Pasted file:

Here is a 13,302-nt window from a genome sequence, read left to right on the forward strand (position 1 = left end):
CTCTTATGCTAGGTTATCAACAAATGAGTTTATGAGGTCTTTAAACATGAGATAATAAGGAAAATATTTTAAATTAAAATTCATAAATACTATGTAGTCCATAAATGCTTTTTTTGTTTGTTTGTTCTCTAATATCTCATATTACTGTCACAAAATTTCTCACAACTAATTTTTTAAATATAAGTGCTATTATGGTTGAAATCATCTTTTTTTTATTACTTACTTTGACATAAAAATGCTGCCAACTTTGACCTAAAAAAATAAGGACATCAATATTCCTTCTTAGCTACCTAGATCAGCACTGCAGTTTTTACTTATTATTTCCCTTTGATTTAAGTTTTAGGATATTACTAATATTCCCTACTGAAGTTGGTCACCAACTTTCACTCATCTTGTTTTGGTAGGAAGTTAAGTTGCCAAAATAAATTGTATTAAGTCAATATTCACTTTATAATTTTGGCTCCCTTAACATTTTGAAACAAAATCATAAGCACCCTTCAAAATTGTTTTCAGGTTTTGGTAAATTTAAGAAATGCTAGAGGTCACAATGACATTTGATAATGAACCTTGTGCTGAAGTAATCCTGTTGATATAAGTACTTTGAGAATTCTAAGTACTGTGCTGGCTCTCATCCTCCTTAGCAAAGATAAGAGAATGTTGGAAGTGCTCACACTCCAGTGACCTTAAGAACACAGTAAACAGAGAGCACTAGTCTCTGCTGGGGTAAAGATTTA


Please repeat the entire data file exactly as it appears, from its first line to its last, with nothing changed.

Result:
Here is a 13,302-nt window from a genome sequence, read left to right on the forward strand (position 1 = left end):
CTCTTATGCTAGGTTATCAACAAATGAGTTTATGAGGTCTTTAAACATGAGATAATAAGGAAAATATTTTAAATTAAAATTCATAAATACTATGTAGTCCATAAATGCTTTTTTTGTTTGTTTGTTCTCTAATATCTCATATTACTGTCACAAAATTTCTCACAACTAATTTTTTAAATATAAGTGCTATTATGGTTGAAATCATCTTTTTTTTATTACTTACTTTGACATAAAAATGCTGCCAACTTTGACCTAAAAAAATAAGGACATCAATATTCCTTCTTAGCTACCTAGATCAGCACTGCAGTTTTTACTTATTATTTCCCTTTGATTTAAGTTTTAGGATATTACTAATATTCCCTACTGAAGTTGGTCACCAACTTTCACTCATCTTGTTTTGGTAGGAAGTTAAGTTGCCAAAATAAATTGTATTAAGTCAATATTCACTTTATAATTTTGGCTCCCTTAACATTTTGAAACAAAATCATAAGCACCCTTCAAAATTGTTTTCAGGTTTTGGTAAATTTAAGAAATGCTAGAGGTCACAATGACATTTGATAATGAACCTTGTGCTGAAGTAATCCTGTTGATATAAGTACTTTGAGAATTCTAAGTACTGTGCTGGCTCTCATCCTCCTTAGCAAAGATAAGAGAATGTTGGAAGTGCTCACACTCCAGTGACCTTAAGAACACAGTAAACAGAGAGCACTAGTCTCTGCTGGGGTAAAGATTTA